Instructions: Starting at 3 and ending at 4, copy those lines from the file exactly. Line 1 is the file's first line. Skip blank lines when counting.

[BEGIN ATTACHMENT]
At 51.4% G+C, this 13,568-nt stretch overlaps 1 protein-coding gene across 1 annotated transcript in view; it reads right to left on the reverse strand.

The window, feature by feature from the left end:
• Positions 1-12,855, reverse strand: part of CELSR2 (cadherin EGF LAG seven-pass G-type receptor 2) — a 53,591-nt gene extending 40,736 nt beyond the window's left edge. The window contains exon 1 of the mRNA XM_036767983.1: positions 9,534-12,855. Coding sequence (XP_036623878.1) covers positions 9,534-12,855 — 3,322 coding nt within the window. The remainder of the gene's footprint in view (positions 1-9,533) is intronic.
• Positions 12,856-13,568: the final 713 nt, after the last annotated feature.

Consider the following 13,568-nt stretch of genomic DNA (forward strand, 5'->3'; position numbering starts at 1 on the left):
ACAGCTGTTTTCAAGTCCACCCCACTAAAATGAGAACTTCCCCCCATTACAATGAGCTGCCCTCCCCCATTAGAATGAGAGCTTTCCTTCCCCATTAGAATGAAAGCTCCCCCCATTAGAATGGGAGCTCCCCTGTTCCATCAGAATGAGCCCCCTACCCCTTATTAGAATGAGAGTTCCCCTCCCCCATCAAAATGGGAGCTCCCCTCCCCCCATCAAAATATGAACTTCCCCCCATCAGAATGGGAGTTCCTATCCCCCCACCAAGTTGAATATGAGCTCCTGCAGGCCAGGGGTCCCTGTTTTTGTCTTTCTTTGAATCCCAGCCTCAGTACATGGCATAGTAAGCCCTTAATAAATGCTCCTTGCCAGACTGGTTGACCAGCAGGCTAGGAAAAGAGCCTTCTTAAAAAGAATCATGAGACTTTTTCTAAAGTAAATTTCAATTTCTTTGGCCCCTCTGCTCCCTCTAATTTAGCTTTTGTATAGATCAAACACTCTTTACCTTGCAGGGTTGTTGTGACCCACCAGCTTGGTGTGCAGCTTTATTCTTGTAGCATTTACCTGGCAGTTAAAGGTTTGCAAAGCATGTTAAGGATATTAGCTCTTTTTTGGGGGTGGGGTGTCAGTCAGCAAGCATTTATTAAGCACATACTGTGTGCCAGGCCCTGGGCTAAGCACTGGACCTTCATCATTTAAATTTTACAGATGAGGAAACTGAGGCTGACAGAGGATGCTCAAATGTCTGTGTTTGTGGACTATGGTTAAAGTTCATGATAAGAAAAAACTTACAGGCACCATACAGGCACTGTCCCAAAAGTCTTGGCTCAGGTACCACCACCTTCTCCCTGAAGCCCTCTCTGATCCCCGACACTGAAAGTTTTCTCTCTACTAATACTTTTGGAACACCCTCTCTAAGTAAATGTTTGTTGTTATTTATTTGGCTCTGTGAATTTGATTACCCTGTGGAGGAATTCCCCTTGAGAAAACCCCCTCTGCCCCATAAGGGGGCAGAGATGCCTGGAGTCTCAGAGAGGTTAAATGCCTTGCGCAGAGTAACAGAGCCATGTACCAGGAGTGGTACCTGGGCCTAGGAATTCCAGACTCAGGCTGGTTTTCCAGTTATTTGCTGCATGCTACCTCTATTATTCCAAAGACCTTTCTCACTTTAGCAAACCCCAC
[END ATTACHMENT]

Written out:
• Positions 1-12,855, reverse strand: part of CELSR2 (cadherin EGF LAG seven-pass G-type receptor 2) — a 53,591-nt gene extending 40,736 nt beyond the window's left edge. The window contains exon 1 of the mRNA XM_036767983.1: positions 9,534-12,855. Coding sequence (XP_036623878.1) covers positions 9,534-12,855 — 3,322 coding nt within the window. The remainder of the gene's footprint in view (positions 1-9,533) is intronic.
• Positions 12,856-13,568: the final 713 nt, after the last annotated feature.